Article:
the pandemic brought this Irish woman closer to her home

I once read somewhere that “it’s the friends you can call at 4 in the morning that count.” Not that this is something I would inflict on someone unless I really need to, but it’s heartwarming to at least have the opportunity and there have certainly been times over the past few months. where I got closer. The pandemic was a difficult time for everyone, what I discovered was that it brought me closer to home.

I moved to Edinburgh in 2012 to train as a primary teacher and have been here ever since. As an Irishman, Edinburgh is not the most difficult city to settle in. It is only a 50 minute flight from Dublin and is full of Irish pubs and a large Irish community.

I don’t claim to be a GAA fan, but I have watched a Monaghan vs Donegal match in Malone’s pub on Forrest Road in Edinburgh before and was amazed to find that there were enough people living here from these two counties to completely pack the place. Although many of my Irish comrades from my teaching class returned home to Ireland after their training, I was more than happy to stay put.

I have been fortunate enough to be part of a great group of friends who I have stayed in touch with over the years

I have never really been a domestic bird. I had the chance to experience living abroad for the first time at the age of 21, during an Erasmus year in Sweden. However, upon returning home to complete my final year of undergraduate studies at University College Dublin, I found it extremely difficult to re-establish myself in Irish life.

After being quite unhappy during my last year of college, I decided to uproot myself again and move to Nagaski, Japan to teach English through the Japan Exchange Teaching Program (JET). I stayed there for two years, but once again on my way home from my big adventure, I felt restless and unstable and that’s how I ended up in Edinburgh.

At school, I was fortunate to be part of a great group of friends with whom I have stayed in touch over the years, despite life’s obstacles. However, until the last few months my contact with them was very sporadic. I saw them at bachelorette parties, weddings, at Christmas and occasionally when I was home. However, throughout the pandemic that has changed.

Since social distancing measures have been put in place around the world, our modes of communication have changed and we have had to adapt to this new “coronavirus culture”.

Lynn Rusk: “Before the pandemic, the only people I really spoke to on the phone were my family and sometimes my friends back home.” Photography: Alejandro Basterrechea

Instead of meeting up with friends over a coffee or at the pub, we turn to Zoom and WhatsApp to communicate with our loved ones. While these restrictions have made it more difficult to see people in person in the places we now live, they have widened our choices about who we communicate with on a daily basis, as distance is no longer an issue.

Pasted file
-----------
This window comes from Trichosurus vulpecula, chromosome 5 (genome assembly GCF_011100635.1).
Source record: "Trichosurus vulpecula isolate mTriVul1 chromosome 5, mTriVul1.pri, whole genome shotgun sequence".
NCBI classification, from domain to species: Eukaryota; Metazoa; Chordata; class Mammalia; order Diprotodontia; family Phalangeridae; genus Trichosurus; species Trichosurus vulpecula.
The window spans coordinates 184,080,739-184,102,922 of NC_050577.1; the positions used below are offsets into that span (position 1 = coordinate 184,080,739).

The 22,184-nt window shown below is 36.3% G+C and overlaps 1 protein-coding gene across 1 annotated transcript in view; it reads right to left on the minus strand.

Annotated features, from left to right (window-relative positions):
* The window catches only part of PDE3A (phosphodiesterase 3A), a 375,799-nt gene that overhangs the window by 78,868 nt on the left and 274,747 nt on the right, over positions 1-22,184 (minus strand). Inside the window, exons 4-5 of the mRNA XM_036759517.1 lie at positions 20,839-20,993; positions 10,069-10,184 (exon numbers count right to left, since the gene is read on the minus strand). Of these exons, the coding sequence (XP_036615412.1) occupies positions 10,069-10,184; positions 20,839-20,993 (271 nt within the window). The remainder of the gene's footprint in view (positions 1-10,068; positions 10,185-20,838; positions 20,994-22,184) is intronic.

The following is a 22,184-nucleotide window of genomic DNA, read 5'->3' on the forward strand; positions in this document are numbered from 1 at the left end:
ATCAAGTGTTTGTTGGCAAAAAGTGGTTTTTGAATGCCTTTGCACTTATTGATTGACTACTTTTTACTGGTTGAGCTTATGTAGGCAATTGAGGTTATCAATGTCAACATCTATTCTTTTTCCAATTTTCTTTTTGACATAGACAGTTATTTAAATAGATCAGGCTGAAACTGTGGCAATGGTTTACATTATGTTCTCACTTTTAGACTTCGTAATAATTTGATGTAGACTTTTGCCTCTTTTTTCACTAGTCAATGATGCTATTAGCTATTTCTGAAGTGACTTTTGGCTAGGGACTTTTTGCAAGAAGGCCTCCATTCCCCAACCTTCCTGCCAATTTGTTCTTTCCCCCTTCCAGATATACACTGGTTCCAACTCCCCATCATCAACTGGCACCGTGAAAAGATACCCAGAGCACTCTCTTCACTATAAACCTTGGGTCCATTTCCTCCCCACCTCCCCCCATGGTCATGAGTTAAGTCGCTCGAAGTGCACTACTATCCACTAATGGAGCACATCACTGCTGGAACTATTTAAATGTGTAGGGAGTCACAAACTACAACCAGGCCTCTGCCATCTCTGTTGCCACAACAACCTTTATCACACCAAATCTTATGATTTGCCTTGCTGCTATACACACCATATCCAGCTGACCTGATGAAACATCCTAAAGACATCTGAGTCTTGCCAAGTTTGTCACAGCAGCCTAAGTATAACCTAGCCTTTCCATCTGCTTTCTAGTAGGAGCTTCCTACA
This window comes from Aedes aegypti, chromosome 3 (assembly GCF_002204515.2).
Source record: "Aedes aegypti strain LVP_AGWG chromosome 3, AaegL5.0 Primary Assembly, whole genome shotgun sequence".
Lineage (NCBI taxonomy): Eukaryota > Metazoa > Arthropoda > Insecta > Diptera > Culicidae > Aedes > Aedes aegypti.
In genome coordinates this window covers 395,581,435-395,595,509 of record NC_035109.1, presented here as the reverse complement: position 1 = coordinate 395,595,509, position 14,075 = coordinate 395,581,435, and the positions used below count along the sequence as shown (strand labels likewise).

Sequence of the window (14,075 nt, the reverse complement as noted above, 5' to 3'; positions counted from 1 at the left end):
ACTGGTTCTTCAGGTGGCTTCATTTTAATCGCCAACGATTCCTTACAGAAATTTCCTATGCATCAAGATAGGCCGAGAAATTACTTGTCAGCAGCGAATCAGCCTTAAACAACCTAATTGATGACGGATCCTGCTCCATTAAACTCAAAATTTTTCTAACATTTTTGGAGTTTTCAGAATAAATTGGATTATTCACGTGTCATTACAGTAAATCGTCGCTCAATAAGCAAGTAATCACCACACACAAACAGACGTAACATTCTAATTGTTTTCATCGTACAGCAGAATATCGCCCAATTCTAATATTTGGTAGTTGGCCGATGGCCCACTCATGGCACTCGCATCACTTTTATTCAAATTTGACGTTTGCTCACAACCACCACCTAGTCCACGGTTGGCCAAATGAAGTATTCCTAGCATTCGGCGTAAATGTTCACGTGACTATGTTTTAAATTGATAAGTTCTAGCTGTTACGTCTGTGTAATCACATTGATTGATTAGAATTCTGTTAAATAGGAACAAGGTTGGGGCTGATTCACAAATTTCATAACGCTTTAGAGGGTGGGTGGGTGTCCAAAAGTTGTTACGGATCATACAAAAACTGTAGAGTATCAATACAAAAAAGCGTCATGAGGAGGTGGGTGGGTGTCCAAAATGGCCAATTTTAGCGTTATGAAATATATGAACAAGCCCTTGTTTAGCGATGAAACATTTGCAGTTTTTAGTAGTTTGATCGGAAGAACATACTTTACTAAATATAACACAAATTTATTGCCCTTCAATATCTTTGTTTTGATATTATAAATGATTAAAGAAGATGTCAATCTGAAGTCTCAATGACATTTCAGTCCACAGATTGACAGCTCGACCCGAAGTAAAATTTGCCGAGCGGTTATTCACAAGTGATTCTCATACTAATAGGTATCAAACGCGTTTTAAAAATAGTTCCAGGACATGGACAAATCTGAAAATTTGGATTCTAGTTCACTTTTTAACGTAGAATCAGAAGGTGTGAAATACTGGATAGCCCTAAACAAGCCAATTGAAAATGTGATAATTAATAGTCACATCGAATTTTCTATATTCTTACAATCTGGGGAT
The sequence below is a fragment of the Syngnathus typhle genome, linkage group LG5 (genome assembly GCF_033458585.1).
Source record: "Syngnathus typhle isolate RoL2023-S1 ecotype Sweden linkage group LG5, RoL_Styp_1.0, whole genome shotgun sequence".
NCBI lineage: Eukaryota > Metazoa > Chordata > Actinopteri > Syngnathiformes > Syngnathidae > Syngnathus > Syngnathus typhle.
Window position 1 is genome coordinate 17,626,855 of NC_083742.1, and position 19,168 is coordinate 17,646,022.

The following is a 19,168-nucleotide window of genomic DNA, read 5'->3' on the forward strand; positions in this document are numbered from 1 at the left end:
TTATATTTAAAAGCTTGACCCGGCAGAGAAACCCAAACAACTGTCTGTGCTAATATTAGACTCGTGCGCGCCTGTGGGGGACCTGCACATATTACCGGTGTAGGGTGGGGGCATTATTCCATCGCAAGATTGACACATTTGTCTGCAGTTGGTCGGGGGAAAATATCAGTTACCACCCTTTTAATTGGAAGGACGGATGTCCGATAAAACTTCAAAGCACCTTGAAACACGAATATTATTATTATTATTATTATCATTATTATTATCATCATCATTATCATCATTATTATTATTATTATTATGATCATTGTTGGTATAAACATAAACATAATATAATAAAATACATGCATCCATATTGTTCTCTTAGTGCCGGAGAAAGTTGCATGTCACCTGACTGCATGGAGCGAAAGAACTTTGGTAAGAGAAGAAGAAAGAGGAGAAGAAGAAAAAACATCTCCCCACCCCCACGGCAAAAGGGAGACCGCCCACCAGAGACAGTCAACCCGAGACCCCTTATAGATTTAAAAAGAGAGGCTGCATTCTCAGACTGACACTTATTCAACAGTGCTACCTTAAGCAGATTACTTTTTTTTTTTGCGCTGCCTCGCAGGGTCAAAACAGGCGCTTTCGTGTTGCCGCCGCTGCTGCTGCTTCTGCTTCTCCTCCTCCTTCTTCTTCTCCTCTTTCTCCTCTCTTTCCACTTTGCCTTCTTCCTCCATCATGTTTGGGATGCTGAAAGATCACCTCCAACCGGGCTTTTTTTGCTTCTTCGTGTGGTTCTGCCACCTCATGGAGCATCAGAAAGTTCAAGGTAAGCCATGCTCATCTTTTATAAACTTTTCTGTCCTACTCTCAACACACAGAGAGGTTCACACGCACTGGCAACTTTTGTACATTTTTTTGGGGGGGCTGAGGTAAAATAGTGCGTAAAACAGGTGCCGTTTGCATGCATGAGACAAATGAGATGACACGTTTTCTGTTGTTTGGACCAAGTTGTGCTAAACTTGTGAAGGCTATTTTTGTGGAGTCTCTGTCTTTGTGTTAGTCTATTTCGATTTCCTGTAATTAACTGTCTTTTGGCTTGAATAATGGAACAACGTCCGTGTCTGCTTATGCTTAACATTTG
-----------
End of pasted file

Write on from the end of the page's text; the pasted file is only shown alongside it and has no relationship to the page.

Although I have lived in Edinburgh for eight years and have developed strong relationships and bonds with many people here, I have never spoken to people on the phone. Calling someone seemed almost more intimate than meeting in real life and before the pandemic the only people I ever really spoke to on the phone were my family and sometimes my friends back home.

I currently live alone in Edinburgh which under normal conditions was something I really enjoyed but during the lockdown I have to admit I felt lonely at times. While I am aware that Edinburgh is not exactly Timbuktu, not being able to get home easily due to the quarantine restrictions was also quite difficult.

The only good thing, however, about everyone stuck at home is that people are always up for a chat and since distance is no longer an issue I was able to take Zoom and Quiz have a drink with my friends back home.

It has been a comfort to hear from other people living overseas at the moment

Over the months, I have developed a habit of talking to a few of my school friends on a regular basis and it has been a wonderful opportunity to reconnect. Our friendships have deepened. Two of my friends recently had babies and video chatting was the perfect way to stay in touch and get to know their little ones, an opportunity I wouldn’t have had if life had gone at its usual pace.

During a crisis, there is something comforting about talking to people you have known all your life. It was also a comfort to hear from other people who are living overseas at the moment. These people, who are spread all over the world, said they felt the same.

While I’m nervous about how the next few months will unfold due to the ever-changing government restrictions in Scotland and Ireland, I’m grateful to have an abundance of support both here and at home.

Living in lockdown isn’t a long-term way of life, but when things do eventually get back to normal, life will be even sweeter.

Lynn Rusk is originally from Castleblayney, County Monaghan, but now lives in Edinburgh where she works as a primary school teacher and freelance journalist.

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